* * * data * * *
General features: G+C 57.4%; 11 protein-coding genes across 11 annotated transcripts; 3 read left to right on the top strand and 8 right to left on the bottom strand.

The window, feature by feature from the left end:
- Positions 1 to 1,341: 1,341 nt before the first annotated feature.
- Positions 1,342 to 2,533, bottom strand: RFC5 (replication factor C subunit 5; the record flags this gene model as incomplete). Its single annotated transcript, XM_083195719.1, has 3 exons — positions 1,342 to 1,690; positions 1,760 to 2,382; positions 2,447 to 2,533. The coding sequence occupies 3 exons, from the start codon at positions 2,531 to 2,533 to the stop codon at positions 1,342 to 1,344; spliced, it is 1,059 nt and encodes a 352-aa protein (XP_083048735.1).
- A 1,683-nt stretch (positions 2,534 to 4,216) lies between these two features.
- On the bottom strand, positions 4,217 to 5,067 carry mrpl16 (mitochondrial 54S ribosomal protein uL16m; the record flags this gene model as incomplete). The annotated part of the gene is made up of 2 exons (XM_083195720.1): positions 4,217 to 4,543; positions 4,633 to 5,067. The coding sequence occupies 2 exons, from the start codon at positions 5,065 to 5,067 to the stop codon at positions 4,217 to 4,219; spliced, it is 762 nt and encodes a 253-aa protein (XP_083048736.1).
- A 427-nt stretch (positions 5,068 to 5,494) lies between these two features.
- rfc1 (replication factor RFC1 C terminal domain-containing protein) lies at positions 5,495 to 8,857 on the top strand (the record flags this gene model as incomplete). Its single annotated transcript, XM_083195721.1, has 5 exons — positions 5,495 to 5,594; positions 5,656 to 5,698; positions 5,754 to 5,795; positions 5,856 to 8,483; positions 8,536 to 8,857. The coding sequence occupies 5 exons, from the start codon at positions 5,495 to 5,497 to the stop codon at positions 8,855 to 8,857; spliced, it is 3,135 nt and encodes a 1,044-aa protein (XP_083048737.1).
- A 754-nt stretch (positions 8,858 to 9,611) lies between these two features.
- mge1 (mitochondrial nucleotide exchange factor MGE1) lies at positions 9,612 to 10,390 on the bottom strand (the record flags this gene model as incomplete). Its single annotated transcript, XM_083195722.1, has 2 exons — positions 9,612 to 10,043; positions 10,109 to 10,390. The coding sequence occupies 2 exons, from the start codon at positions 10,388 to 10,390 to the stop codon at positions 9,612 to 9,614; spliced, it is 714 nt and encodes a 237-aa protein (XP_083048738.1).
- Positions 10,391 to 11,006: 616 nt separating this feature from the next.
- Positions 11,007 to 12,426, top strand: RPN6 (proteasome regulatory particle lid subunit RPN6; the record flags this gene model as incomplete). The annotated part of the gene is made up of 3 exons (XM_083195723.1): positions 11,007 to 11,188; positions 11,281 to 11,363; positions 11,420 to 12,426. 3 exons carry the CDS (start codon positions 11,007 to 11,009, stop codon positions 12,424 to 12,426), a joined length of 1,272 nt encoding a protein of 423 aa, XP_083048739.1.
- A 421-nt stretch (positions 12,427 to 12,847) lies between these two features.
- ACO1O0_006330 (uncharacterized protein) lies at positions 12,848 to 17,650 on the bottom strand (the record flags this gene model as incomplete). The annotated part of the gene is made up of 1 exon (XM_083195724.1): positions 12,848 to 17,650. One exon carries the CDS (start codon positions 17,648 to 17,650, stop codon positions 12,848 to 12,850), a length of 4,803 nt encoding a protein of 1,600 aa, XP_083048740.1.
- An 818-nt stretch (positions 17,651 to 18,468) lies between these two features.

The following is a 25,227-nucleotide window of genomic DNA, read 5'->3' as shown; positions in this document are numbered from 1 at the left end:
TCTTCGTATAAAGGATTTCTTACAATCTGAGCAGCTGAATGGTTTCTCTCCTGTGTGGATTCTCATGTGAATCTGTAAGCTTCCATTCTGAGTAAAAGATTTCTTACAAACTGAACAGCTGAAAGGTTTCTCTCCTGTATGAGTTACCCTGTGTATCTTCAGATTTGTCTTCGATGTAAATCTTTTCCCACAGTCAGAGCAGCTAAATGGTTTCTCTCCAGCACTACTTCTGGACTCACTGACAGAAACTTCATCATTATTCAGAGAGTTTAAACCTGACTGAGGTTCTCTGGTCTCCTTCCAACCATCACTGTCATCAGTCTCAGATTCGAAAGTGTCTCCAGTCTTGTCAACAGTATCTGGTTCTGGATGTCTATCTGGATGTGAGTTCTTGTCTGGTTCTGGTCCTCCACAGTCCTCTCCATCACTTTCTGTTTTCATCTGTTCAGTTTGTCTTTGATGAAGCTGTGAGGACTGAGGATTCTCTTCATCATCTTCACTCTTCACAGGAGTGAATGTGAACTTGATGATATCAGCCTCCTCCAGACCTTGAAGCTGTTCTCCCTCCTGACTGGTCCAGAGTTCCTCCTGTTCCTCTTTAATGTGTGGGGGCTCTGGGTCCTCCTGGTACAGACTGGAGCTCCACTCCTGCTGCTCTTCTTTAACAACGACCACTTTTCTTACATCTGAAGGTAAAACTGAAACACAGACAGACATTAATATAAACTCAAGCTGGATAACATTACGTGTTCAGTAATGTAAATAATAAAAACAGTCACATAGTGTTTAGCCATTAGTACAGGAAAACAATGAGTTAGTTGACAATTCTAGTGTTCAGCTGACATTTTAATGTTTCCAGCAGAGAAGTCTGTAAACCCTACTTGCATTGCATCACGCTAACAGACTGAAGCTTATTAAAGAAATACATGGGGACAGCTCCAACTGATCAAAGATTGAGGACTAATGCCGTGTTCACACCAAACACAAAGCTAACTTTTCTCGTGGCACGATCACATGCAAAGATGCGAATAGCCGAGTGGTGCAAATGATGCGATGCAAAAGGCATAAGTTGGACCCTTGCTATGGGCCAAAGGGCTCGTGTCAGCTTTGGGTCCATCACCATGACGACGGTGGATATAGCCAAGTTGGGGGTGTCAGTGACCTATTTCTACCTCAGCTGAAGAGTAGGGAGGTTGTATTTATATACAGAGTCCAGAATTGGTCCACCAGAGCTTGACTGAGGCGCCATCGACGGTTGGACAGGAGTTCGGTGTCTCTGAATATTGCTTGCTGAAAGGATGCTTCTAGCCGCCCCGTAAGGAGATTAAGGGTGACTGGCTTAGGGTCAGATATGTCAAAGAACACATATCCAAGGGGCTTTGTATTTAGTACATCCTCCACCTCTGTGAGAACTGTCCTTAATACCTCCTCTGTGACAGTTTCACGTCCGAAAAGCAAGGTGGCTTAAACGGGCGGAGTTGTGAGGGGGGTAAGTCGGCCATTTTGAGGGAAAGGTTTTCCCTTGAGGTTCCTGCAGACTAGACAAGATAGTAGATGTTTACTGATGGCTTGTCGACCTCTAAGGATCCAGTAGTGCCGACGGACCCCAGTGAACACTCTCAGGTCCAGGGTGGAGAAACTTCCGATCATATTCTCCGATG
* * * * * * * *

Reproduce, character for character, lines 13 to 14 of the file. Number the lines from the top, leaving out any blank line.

- A 421-nt stretch (positions 12,427 to 12,847) lies between these two features.
- ACO1O0_006330 (uncharacterized protein) lies at positions 12,848 to 17,650 on the bottom strand (the record flags this gene model as incomplete). The annotated part of the gene is made up of 1 exon (XM_083195724.1): positions 12,848 to 17,650. One exon carries the CDS (start codon positions 17,648 to 17,650, stop codon positions 12,848 to 12,850), a length of 4,803 nt encoding a protein of 1,600 aa, XP_083048740.1.